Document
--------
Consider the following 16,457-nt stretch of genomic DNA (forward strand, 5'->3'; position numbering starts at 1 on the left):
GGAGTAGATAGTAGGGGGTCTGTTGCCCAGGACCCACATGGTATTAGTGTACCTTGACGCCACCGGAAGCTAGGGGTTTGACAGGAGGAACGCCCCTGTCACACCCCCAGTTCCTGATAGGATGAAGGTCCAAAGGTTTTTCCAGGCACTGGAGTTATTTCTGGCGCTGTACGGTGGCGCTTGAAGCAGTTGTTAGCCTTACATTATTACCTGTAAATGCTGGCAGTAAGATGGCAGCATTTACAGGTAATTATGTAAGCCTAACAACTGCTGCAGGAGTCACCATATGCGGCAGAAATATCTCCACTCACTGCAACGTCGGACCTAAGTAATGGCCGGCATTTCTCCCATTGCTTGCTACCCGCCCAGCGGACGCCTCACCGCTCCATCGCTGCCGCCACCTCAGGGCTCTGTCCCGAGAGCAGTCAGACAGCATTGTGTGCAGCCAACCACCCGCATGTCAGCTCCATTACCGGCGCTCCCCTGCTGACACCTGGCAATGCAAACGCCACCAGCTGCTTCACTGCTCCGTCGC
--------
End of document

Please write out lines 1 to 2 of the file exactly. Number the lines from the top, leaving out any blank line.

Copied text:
Consider the following 16,457-nt stretch of genomic DNA (forward strand, 5'->3'; position numbering starts at 1 on the left):
GGAGTAGATAGTAGGGGGTCTGTTGCCCAGGACCCACATGGTATTAGTGTACCTTGACGCCACCGGAAGCTAGGGGTTTGACAGGAGGAACGCCCCTGTCACACCCCCAGTTCCTGATAGGATGAAGGTCCAAAGGTTTTTCCAGGCACTGGAGTTATTTCTGGCGCTGTACGGTGGCGCTTGAAGCAGTTGTTAGCCTTACATTATTACCTGTAAATGCTGGCAGTAAGATGGCAGCATTTACAGGTAATTATGTAAGCCTAACAACTGCTGCAGGAGTCACCATATGCGGCAGAAATATCTCCACTCACTGCAACGTCGGACCTAAGTAATGGCCGGCATTTCTCCCATTGCTTGCTACCCGCCCAGCGGACGCCTCACCGCTCCATCGCTGCCGCCACCTCAGGGCTCTGTCCCGAGAGCAGTCAGACAGCATTGTGTGCAGCCAACCACCCGCATGTCAGCTCCATTACCGGCGCTCCCCTGCTGACACCTGGCAATGCAAACGCCACCAGCTGCTTCACTGCTCCGTCGC